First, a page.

FNB officials did not collude with other banks when they closed down the Gupta bank accounts, the judicial commission of inquiry into state capture heard on Tuesday.
This is according to the testimony of FNB’s former chief executive Johan Burger, who was asked about allegations that the big banks were acting in concert, in an effort to forward the interests of white monopoly capital. Standard Bank’s Ian Sinton had earlier testified that these allegations had been put forward at two separate meetings with the ANC and government in the wake of the bank’s closure of Gupta-related accounts.
Burger’s testimony forms part of a series of statements heard by the commission — chaired by Deputy Chief Justice Raymond Zondo — from South African banks which in 2016 began closing the accounts of Gupta-owned companies.
In 2016, Absa, FNB, Nedbank and Standard Bank unexpectedly cut ties with Gupta-owned businesses and shut down their bank accounts. The closures came amid allegations that the Gupta family had improper influence over then president Jacob Zuma. At the time the Guptas owned Oakbay Investments, the holding company for a range of interests including listed Oakbay Resources and Energy, as well as The New Age newspaper and broadcaster ANN7.
The former president called the banks’ actions suspicious, saying their action could point to collusion.
Burger, led by advocate Refiloe Molefe, categorically denied any collusion between the banks in taking the decision to close the accounts.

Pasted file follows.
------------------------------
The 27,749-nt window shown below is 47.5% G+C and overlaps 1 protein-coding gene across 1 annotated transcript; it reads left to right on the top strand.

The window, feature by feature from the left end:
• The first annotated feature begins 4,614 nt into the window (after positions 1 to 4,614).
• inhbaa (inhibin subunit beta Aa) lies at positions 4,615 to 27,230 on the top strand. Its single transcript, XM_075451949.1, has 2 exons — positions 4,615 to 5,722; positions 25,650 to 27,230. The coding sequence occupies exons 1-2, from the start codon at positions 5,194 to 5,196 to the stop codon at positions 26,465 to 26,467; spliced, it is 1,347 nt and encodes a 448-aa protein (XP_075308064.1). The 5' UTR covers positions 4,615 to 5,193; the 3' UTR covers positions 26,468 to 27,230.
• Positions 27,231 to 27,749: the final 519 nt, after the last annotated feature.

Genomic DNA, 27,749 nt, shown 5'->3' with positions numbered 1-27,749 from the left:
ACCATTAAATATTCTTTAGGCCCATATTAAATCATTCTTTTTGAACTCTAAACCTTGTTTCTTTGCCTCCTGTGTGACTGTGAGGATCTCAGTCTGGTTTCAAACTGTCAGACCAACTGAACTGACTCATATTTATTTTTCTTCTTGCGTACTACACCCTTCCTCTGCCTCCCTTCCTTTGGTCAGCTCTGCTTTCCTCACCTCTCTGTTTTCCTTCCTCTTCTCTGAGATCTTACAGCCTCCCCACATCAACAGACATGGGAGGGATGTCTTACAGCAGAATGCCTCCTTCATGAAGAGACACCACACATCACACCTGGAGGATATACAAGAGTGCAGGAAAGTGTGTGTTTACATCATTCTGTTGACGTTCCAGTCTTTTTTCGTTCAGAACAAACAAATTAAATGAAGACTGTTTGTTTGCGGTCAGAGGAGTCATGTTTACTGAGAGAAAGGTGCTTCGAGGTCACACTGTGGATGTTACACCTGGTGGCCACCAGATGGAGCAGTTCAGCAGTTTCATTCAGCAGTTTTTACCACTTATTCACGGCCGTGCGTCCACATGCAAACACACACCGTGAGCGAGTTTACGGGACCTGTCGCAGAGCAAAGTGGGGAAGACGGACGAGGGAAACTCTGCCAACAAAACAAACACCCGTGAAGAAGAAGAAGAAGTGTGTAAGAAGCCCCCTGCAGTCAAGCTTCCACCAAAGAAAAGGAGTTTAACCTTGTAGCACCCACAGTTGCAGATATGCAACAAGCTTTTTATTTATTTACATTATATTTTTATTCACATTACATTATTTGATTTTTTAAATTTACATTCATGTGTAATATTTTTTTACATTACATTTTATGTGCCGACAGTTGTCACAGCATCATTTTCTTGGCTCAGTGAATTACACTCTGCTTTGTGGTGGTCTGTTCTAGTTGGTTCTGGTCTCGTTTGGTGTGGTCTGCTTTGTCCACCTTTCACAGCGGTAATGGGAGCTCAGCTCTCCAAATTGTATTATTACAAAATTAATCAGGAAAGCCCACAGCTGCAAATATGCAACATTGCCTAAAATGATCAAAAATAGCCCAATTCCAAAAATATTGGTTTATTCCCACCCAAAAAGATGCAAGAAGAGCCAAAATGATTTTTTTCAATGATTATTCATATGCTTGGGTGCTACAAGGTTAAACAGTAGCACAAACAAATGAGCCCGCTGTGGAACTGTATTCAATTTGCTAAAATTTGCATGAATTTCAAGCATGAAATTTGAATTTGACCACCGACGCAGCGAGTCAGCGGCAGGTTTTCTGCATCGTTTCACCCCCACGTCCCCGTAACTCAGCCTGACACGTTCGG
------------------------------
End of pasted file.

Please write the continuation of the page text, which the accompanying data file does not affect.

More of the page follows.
His testimony dealt with attempts by the ANC and government to intervene in the closure of the accounts. He recounted how the bank refused to attend a meeting at Luthuli House and a subsequent meeting with members of Zuma’s Cabinet because the bank was not given any further information regarding the agendas of these meetings.
On Monday Sinton said Standard Bank was invited to and attended two similar meetings.
At a 2016 Luthuli House meeting with then ANC secretary-general Gwede Mantashe, his deputy Jessie Duarte and the head of the ANC’s economic transformation committee, Enoch Godongwana, the bank’s officials — including Standard Bank chief executive Sim Tshabalala — were asked if it was part of a campaign by white monopoly capital to drive away black business.
Sinton said that the bank was subject to similar questions during a meeting with an inter-ministerial committee, which included Labour Minister Mildred Oliphant and then mining minister Mosebenzi Zwane.
Unlike Standard Bank, Burger said that FNB declined to meet attend meetings with the ANC and the inter-ministerial committee. He told the commission that, in the 32 years that he has been a banker, he has never received and requests from government to discuss a bank’s relationship with a client.
Burger said that the bank was willing to engage with government regarding the regulatory framework of the closures but would not discuss the specifics of any client-bank relationship.
He said he had requested that then finance minister Pravin Gordhan attend the inter-ministerial committee meeting, because he would have the best grasp of this regulatory framework. Gordhan was a member of the committee.
“From our perspective, it was just, for us it was very important that because he was part of the IMC [inter-ministerial committee] that he was present when we met with the IMC,” said Burger.
After the failure to meet this request, the meeting was called off.
Gordhan was asked by Oakbay to stop the banks terminating the accounts, spurring Gordhan to seek a court order stating that he cannot prevent banks from cutting clients. Sinton had filed an affidavit with the Pretoria High Court in the matter. FNB and other banks supported Gordhan’s application.